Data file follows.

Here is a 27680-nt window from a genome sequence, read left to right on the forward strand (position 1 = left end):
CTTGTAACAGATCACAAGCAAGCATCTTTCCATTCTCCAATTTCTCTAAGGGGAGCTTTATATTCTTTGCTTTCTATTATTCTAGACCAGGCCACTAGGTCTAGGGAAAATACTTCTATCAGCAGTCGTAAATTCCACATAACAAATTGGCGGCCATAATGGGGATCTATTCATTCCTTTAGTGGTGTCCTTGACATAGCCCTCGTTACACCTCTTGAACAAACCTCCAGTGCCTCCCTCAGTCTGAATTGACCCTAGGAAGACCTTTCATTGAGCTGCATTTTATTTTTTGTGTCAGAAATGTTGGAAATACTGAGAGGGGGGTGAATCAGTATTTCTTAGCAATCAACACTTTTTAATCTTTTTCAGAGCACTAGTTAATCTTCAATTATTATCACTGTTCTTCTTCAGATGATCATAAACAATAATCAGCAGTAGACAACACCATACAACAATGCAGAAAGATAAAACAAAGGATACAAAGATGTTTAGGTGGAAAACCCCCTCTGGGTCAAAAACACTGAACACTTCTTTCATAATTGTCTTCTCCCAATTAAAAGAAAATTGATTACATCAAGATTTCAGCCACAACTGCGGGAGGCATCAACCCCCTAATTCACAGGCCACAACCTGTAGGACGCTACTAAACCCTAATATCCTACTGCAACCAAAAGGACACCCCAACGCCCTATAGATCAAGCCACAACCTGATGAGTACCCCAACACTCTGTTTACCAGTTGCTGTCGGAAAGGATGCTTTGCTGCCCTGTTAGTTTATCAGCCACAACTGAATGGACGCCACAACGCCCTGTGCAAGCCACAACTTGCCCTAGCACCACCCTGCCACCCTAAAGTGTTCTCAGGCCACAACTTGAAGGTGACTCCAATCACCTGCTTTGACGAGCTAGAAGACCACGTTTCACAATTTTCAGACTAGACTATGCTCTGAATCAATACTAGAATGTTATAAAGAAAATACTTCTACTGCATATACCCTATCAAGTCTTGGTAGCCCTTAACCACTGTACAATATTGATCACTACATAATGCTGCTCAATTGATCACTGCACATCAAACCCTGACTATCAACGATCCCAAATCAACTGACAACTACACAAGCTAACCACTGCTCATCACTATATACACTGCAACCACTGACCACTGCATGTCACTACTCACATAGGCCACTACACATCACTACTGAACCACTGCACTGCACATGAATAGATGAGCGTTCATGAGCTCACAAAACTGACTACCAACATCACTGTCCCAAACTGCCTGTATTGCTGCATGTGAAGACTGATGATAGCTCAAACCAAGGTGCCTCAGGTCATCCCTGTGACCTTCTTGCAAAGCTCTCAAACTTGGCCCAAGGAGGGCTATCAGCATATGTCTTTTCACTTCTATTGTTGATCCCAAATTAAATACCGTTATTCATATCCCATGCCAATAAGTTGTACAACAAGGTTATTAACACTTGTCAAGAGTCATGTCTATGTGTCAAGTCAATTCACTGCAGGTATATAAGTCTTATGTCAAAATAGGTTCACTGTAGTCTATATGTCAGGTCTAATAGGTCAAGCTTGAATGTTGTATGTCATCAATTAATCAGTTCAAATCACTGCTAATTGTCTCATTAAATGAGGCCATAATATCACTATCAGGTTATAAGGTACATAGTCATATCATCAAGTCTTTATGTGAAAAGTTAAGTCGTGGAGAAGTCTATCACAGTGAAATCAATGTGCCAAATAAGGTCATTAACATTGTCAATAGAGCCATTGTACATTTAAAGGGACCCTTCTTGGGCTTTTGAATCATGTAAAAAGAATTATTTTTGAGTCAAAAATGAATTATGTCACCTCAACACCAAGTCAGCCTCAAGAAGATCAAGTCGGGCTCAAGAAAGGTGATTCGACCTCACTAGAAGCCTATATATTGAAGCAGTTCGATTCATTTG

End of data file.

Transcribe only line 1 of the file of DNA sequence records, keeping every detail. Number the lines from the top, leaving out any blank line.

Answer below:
Here is a 27680-nt window from a genome sequence, read left to right on the forward strand (position 1 = left end):